Free Online Bible Classes | History of NT Textual Criticism Since the TR

History of NT Textual Criticism Since the TR

Please Log in to Attend this Lecture

Please log into your free account so you can attend this lecture.

Create account    Login


This lecture describes highlights of the history of NT TC since the TR. Describing the formation of the textus receptus, Wallace also characterizes major players in the process of arriving at the modern text.



A. Erasmus’s Five Editions (1516-1535) based on 7 mss

1. First edition: 1516

2. Second edition: 1519 (Luther’s Greek Text)

3. Third edition: 1522 (includes Trinitarian formula)

4. Fourth Edition: (definitive version)

B. Complutensian Polyglot (1514)

1. First printed Greek Text but not published for 8 years

2. Contains entire Bible

3. Does contain the Trinitarian Formula (based on Vulgate)

C. Stephanus’s four editions

1. First edition: 1546 (mostly Erasmus’s text)

2. Third Edition: 1550

a) Is generally the most common TR reference

b) Virtually identical with the 1825 and 1873 Oxford TR

c) Later edited by F.H.A. Scrivener

d) First edition to list textual variants (from 15 mss)

3. Fourth Edition: 1551

a) Triglot

b) First to use verse numbers (chapters added in 13th century by Steven Langton)

c) MS used for fourth edition still exists

D. Beza’s eleven editions (1564-1604)

Beza’s 10th edition (1589) is basis for KJV

E. The Elzevirs’s two editions (1624, 1633)

1. First to use term “text received” (Textus Receptus)

F. TR is the basis of all Protestant translations until 1881


A. Brian Walton, London Polyglot (1657)

B. John Mill, Novum Testamentum (1707)

1. Gathered lists of variants

2. Defended by Richard Bentley (1713)

C. Bengel (1687–1752)

1. Saw that Alexandrian and Byzantine were text-types

2. Canon of “harder” reading typically more authentic

3. Rating system (α, β, γ, δ, ε)

4. Orthodoxy of the variants (no variant affects cardinal doctrine)

D. J.J. Griesbach (1745-1812)

1. Non-Christian who defended the Byzantine text-type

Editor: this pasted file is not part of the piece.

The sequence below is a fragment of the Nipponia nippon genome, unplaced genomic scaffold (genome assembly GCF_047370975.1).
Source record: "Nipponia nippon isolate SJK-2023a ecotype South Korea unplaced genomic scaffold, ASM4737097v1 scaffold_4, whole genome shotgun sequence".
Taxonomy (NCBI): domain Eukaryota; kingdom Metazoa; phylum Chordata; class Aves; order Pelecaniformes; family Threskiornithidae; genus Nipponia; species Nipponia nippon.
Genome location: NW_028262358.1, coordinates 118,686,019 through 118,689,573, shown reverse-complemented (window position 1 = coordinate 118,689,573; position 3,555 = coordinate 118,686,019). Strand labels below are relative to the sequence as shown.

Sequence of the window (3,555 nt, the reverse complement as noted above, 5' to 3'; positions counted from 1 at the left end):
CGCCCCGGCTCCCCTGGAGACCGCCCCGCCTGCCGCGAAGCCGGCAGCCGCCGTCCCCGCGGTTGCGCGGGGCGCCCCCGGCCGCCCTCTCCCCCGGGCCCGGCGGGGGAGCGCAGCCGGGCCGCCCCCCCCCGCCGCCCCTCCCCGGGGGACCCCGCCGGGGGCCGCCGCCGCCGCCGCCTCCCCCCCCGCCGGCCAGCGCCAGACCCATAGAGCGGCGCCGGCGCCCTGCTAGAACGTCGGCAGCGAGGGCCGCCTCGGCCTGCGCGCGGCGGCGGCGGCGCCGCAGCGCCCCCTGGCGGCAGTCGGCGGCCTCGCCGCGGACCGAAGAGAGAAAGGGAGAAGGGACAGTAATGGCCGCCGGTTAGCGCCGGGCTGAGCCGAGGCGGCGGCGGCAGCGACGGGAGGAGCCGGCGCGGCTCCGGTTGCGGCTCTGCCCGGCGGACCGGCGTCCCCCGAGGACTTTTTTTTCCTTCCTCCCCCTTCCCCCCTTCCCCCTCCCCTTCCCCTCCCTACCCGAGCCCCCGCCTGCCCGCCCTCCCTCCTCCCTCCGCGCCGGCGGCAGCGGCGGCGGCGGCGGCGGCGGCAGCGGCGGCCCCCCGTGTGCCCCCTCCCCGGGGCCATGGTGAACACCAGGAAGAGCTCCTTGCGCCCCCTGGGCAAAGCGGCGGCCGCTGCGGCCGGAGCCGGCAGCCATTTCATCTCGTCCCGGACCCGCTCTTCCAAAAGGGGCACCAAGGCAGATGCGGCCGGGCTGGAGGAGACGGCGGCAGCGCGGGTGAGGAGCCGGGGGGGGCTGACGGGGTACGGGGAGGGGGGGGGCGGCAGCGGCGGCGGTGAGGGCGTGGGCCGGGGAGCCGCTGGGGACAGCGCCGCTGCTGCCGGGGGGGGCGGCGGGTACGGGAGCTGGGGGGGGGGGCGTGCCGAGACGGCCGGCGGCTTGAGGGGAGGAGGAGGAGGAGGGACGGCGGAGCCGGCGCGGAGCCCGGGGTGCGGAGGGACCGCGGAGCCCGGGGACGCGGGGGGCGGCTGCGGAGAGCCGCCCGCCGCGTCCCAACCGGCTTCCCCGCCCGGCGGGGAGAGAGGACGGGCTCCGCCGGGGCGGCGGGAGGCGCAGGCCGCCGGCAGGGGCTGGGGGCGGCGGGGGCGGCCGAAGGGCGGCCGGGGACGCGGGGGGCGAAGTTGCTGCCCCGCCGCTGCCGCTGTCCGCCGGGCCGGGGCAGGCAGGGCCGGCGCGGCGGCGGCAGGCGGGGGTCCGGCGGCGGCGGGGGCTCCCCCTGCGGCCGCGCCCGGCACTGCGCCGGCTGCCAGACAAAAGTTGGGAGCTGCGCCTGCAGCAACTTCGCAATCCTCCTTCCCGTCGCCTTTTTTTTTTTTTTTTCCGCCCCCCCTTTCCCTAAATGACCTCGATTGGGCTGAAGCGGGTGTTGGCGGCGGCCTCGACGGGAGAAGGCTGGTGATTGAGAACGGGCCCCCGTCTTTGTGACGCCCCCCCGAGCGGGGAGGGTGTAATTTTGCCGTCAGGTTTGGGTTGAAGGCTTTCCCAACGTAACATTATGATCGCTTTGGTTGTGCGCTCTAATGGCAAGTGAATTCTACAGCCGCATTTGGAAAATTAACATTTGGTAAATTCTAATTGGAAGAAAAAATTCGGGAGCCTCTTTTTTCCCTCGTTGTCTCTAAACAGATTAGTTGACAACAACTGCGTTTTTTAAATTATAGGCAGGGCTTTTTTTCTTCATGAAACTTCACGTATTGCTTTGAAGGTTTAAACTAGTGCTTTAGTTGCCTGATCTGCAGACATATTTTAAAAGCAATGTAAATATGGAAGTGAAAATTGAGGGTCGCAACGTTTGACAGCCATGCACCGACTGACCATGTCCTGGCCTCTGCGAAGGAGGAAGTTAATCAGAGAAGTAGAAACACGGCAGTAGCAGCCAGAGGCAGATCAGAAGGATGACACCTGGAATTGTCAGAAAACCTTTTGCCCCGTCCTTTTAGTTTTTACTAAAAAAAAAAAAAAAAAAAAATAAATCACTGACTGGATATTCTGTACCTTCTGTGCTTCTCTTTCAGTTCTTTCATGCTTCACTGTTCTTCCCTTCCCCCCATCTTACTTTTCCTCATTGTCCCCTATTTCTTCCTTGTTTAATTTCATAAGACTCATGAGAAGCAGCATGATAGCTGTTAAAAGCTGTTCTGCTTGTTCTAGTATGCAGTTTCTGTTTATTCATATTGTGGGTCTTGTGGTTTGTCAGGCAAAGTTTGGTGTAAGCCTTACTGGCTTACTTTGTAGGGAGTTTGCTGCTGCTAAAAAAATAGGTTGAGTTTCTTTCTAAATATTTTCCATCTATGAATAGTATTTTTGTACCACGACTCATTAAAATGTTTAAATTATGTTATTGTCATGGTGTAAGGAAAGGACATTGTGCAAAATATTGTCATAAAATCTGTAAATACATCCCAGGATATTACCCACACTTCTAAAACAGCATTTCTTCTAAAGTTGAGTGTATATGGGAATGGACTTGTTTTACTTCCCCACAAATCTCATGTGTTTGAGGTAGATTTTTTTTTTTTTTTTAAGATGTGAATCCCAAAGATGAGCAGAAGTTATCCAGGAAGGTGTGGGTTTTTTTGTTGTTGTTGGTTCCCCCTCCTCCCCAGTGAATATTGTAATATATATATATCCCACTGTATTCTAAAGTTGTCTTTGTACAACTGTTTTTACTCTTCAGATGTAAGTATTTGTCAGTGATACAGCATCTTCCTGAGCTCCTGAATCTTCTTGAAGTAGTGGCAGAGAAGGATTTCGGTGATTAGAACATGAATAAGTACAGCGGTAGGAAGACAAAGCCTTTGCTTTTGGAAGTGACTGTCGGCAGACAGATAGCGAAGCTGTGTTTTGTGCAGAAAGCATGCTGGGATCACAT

2. Canon of “shorter” reading typically more authentic

3. Interplay between external and internal evidence

4. Recognized three text-types: Alexandrian; Western; Byzantine

E. Karl Lachmann (1793-1851)

1. First to print text not based on TR

2. Used only majuscules, versions, and the early Fathers

3. His text took readings back to 4th century

F. Constantine von Tischendorf (1815-1874)

1. Motivated by threat of F.C. Baur

2. Discovered and published numerous MSS

3. Ephraemi Rescriptus

4. Sinaiticus

5. Published eight editions of GNT

G. Samuel Prideaux Tregelles (1813-1875)

1. Best Englishman at amassing data for a critical text

2. Produced a two-volume NT with extensive apparatus

H. B.F. Westcott and F.J.A. Hort’s

1. Clearest articulation of textual critical method

2. Overthrew the Textus Receptus

3. Produced The New Testament in the Original Greek (1881)

III. 20th Century Scholars

1. Casper Rene Gregory (1846-1917)

2. Gunther Zuntz, Text of the Epistles (1953), started “Reason Eclecticism”

3. E.C. Colwell (1901-1974)

4. Kurt (1915-1994) and Barbara Aland (INTF)

5. Bruce M. Metzger (1914–2007)

6. Harry Sturz

7. Gordon D. Fee

8. Eldon Epp

9. J.K. Elliott

10. David Parker

11. Peter Head

12. Bart Ehrman

13. Michael W. Holmes

14. Tommy Wasserman

J. In the 20th Century Scholars list

1. 6 evangelicals

2. 3 moderates

3. 1 unknown

4. 5 liberals

Biblical Training

The BiblicalTraining app gives you access to 2,300 hours of instruction (129 classes and seminars). Stream the classes, or download and listen to them offline. Share classes via social media, email, and more.